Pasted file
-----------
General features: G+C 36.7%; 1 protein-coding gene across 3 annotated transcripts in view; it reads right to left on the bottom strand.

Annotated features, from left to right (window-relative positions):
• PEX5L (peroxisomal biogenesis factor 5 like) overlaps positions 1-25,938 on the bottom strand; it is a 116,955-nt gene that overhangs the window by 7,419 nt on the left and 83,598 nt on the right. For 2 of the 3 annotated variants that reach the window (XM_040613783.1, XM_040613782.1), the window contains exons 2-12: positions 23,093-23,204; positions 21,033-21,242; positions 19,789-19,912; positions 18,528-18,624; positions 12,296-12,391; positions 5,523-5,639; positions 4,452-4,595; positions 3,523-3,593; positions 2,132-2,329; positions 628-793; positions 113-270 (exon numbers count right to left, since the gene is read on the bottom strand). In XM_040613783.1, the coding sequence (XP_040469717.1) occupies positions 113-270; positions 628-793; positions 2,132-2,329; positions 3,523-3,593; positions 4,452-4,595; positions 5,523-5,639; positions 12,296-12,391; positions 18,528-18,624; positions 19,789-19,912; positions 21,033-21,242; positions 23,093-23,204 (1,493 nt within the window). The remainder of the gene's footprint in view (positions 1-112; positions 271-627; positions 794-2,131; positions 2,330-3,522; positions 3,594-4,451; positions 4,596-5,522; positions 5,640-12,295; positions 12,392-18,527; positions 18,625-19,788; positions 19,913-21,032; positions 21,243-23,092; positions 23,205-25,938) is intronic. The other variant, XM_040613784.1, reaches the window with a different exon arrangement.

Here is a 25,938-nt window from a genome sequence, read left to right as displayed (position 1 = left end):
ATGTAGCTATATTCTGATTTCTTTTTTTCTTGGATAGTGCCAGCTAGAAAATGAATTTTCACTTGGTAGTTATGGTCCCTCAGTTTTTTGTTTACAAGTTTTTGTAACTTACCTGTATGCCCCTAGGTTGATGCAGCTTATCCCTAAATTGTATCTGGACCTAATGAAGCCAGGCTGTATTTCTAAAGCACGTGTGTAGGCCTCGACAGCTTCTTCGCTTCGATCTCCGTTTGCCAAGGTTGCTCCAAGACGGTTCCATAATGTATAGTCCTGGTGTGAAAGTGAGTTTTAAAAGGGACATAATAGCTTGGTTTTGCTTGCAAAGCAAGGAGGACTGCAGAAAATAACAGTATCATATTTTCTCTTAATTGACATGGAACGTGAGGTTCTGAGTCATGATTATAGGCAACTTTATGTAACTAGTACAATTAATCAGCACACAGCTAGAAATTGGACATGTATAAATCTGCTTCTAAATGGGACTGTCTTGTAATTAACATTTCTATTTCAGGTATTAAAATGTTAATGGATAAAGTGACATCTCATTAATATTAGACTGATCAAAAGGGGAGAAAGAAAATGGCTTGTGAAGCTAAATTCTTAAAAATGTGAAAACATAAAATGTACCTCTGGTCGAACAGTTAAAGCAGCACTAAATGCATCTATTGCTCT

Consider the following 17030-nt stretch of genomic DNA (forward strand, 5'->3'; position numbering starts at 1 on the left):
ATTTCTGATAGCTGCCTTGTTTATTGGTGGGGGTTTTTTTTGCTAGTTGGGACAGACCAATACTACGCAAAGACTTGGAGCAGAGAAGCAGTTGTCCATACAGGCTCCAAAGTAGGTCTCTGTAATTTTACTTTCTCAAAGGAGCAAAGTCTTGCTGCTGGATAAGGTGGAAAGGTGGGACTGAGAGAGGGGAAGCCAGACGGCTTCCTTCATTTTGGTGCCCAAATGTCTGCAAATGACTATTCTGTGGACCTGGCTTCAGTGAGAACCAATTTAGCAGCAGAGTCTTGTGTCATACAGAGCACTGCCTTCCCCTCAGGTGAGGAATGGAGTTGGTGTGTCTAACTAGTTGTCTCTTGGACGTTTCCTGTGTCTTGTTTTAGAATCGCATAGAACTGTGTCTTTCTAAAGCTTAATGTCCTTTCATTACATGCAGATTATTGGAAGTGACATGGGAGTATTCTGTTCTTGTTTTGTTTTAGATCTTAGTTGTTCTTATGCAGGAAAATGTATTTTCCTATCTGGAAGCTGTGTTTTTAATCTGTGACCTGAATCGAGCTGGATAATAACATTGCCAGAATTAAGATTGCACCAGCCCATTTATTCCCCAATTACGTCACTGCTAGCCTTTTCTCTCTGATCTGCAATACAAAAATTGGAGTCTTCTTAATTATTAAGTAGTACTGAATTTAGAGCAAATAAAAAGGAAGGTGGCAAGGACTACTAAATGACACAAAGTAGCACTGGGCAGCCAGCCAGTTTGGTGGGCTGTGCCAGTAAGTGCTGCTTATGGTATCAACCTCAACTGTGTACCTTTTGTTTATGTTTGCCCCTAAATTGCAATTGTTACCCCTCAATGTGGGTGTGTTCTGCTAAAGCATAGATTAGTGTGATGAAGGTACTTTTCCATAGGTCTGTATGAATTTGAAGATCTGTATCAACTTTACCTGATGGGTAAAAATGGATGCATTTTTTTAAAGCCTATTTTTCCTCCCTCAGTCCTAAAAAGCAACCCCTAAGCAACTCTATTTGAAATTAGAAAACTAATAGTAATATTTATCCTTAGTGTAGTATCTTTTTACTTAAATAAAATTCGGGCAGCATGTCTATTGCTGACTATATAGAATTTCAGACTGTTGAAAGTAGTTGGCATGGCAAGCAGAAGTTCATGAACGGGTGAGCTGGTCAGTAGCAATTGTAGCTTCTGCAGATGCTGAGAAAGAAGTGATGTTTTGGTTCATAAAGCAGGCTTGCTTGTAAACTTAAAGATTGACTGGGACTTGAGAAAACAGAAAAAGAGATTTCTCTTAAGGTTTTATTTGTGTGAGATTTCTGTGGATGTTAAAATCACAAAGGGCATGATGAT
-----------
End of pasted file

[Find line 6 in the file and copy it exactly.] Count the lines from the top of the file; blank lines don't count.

Consider the following 17030-nt stretch of genomic DNA (forward strand, 5'->3'; position numbering starts at 1 on the left):